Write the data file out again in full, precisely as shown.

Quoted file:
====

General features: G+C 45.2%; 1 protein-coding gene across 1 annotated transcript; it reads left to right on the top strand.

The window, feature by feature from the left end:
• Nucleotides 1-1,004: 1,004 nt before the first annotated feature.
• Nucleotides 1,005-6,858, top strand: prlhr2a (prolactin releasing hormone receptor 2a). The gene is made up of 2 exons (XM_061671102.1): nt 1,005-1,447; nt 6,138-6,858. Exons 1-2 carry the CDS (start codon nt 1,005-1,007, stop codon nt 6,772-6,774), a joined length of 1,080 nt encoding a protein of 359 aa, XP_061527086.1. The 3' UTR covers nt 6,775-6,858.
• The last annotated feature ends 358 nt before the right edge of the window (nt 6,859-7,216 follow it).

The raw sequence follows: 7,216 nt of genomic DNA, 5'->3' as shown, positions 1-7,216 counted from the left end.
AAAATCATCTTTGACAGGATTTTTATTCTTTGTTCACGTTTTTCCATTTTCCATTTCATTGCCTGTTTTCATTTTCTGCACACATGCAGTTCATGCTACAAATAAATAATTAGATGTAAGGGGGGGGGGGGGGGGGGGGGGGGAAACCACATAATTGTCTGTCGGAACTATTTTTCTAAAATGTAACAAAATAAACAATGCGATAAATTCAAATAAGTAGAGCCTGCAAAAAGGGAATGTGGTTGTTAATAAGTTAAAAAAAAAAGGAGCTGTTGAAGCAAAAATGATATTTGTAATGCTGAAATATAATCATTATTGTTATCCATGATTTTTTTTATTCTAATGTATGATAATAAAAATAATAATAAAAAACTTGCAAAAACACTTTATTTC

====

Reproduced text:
General features: G+C 45.2%; 1 protein-coding gene across 1 annotated transcript; it reads left to right on the top strand.

The window, feature by feature from the left end:
• Nucleotides 1-1,004: 1,004 nt before the first annotated feature.
• Nucleotides 1,005-6,858, top strand: prlhr2a (prolactin releasing hormone receptor 2a). The gene is made up of 2 exons (XM_061671102.1): nt 1,005-1,447; nt 6,138-6,858. Exons 1-2 carry the CDS (start codon nt 1,005-1,007, stop codon nt 6,772-6,774), a joined length of 1,080 nt encoding a protein of 359 aa, XP_061527086.1. The 3' UTR covers nt 6,775-6,858.
• The last annotated feature ends 358 nt before the right edge of the window (nt 6,859-7,216 follow it).

The raw sequence follows: 7,216 nt of genomic DNA, 5'->3' as shown, positions 1-7,216 counted from the left end.
AAAATCATCTTTGACAGGATTTTTATTCTTTGTTCACGTTTTTCCATTTTCCATTTCATTGCCTGTTTTCATTTTCTGCACACATGCAGTTCATGCTACAAATAAATAATTAGATGTAAGGGGGGGGGGGGGGGGGGGGGGGGAAACCACATAATTGTCTGTCGGAACTATTTTTCTAAAATGTAACAAAATAAACAATGCGATAAATTCAAATAAGTAGAGCCTGCAAAAAGGGAATGTGGTTGTTAATAAGTTAAAAAAAAAAGGAGCTGTTGAAGCAAAAATGATATTTGTAATGCTGAAATATAATCATTATTGTTATCCATGATTTTTTTTATTCTAATGTATGATAATAAAAATAATAATAAAAAACTTGCAAAAACACTTTATTTC